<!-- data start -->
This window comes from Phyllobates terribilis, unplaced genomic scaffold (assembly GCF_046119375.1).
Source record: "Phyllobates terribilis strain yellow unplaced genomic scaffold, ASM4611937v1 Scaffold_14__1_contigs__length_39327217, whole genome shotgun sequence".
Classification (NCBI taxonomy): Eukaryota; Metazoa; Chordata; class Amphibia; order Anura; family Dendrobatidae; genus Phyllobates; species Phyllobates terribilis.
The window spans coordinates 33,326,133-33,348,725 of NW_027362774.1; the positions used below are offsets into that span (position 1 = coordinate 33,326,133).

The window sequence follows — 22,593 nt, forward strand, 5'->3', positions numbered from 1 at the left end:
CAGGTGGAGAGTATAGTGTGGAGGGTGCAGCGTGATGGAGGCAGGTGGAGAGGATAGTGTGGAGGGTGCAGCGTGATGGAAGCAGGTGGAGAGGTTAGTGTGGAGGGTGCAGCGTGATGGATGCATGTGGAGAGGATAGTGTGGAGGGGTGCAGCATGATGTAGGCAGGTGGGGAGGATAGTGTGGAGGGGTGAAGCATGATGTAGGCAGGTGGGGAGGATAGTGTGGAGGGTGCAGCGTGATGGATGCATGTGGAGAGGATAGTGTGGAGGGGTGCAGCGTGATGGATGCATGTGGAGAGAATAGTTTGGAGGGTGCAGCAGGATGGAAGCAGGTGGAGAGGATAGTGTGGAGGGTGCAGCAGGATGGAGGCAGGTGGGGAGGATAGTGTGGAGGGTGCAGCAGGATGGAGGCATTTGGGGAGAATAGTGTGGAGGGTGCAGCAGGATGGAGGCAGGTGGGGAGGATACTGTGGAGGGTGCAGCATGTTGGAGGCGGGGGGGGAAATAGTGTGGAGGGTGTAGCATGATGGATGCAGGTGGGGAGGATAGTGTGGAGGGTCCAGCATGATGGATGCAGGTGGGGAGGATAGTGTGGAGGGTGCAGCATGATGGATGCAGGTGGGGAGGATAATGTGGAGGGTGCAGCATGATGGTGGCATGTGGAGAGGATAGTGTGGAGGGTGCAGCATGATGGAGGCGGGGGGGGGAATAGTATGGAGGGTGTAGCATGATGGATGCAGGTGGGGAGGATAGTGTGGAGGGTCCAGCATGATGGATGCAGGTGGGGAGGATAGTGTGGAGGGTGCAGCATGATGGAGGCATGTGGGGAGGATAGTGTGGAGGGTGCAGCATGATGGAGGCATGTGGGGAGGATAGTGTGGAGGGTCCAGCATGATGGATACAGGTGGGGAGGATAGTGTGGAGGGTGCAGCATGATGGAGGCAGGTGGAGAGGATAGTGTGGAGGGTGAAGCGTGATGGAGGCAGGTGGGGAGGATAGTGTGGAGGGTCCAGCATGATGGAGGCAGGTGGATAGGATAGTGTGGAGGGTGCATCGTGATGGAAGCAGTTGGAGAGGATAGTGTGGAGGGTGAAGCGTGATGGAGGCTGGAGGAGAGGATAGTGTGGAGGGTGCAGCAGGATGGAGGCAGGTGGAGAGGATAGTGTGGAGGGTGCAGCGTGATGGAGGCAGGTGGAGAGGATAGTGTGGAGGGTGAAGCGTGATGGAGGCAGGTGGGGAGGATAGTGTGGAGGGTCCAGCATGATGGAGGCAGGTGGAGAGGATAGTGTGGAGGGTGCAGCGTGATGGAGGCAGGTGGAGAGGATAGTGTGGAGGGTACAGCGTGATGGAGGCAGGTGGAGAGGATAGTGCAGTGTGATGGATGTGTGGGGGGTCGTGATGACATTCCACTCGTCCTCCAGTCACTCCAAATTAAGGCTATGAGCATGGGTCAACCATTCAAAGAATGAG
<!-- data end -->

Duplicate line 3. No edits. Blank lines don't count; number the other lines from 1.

Classification (NCBI taxonomy): Eukaryota; Metazoa; Chordata; class Amphibia; order Anura; family Dendrobatidae; genus Phyllobates; species Phyllobates terribilis.